Many people think of rape as being just one thing but, legally speaking, there are many facets of rape and how it is defined. As of late, Malaysia has been amping up its game with regards to enhancing the laws on sexual offences against children and similarly, talks are now underway to reconsider Malaysia’s position on underage marriage. We’ve covered articles on both issues and you can read about it here and here.
However, laws regarding marital rape is one of the trickier issues as it has been debated for awhile without a way to come to a proper resolution. On the surface of the argument alone, the two major problems with is that:
- Malaysia’s laws do not criminalise marital rape. This means that it’s not rape if a husband has non-consensual sex with his wife.
- The law only recognises men as the perpetrators and women as the victims; not the other way around
As you can see, marital rape is a pretty convoluted issue so for today’s article, we’re only going to discuss number (1) because number (2) is wayyyy beyond the reach of this article.
Marital rape has long arms in history but, to kick things off, let’s look at the definition of rape in Malaysia.
The crux of rape is “lack of consent”
Rape is, generally speaking, defined as a type of sexual assault that involves sexual penetration without the consent of the other. While there are variations of what is rape depending on the country’s definition, the crux of it lies in the lack of consent.
Yes, we said ‘lack of consent’ three times because it is that important and it is the crux of it.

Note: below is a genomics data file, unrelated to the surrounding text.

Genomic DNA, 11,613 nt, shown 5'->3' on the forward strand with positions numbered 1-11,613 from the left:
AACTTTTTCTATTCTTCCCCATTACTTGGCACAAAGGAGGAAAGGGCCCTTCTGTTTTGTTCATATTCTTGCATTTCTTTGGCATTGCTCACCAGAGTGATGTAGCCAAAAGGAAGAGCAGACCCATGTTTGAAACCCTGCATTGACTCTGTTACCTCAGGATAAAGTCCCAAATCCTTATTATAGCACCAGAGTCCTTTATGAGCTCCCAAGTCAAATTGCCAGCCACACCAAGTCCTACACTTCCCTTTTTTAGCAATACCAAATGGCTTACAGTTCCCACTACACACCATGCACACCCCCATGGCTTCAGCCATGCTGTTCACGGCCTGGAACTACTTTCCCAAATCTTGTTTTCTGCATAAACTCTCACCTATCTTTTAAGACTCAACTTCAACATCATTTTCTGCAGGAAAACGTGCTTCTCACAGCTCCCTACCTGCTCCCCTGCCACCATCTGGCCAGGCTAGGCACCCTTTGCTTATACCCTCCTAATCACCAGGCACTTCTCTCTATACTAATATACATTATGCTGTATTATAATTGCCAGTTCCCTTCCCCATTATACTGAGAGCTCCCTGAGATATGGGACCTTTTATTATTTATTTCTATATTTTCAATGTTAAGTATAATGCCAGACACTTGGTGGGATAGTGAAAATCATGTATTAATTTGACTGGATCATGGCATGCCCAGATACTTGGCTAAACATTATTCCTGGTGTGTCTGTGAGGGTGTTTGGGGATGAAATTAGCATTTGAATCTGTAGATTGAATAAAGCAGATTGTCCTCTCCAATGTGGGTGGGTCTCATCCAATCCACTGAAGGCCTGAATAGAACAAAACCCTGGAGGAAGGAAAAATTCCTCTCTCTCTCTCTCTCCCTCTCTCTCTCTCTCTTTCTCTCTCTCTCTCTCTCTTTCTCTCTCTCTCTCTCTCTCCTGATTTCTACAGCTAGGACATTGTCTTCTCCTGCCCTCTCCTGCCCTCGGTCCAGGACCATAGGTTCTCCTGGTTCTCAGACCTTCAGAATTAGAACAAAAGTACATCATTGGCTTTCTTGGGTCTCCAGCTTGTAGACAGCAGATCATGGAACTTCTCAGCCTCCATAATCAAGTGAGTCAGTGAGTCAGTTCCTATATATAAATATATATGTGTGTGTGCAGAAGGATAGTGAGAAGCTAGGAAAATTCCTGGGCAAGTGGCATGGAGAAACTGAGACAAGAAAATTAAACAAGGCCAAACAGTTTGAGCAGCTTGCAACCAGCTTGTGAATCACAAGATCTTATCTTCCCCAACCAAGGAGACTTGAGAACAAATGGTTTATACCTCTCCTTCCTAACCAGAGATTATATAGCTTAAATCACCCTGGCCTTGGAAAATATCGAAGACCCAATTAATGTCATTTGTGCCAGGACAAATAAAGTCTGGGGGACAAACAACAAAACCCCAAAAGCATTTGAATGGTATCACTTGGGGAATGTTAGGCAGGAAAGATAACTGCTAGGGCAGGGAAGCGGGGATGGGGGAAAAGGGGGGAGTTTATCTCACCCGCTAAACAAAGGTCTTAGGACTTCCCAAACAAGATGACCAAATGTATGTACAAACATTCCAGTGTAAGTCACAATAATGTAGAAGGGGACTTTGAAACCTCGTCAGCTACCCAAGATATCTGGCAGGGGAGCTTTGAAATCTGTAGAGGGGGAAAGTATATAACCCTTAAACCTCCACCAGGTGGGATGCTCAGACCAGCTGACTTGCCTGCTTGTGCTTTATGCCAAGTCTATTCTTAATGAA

In Malaysia, the definition of rape can be found in section 375 of the Penal Code (in part):
“A man is said to commit “rape” who, except in the case hereinafter excepted, has sexual intercourse with a woman under circumstances falling under any of the following descriptions...”
The descriptions are pretty long and not in today’s discussion but to give some examples, a man is said to commit rape when he has sexual intercourse with a woman against her will, without her consent, putting her in fear, etc. It also covers statutory rape (sex with someone 16 years and below; read more here).
But if you read through the entire list in section 375, you may have noticed that it only references “man” and “woman”, which you think would include “husband” and “wife”. However, it doesn’t because of the exception to section 375:
“Exception—Sexual intercourse by a man with his own wife by a marriage which is valid under any written law for the time being in force, or is recognized in Malaysia as valid, is not rape.”
The exception to this exception is if the wife is living separately and has commenced divorce proceedings – for example, if a wife has obtained an injunction restraining sexual intercourse, or a Muslim woman living separately from her husband during the period of iddah.
This means that, long story short, marital rape is not a concept that exists in Malaysian law. However, this concept is not purely Malaysian and actually has deep roots in how women have been viewed over time.
Historically, wives were considered their husbands’ ‘property’
Before you get up in arms about this, do note that this piece of history is merely to provide a background as to how the law came into place.
This archaic notion is best summed up by a famous 18th century jurist, Sir Matthew Hale in his book The History of the Pleas of the Crown, where he said: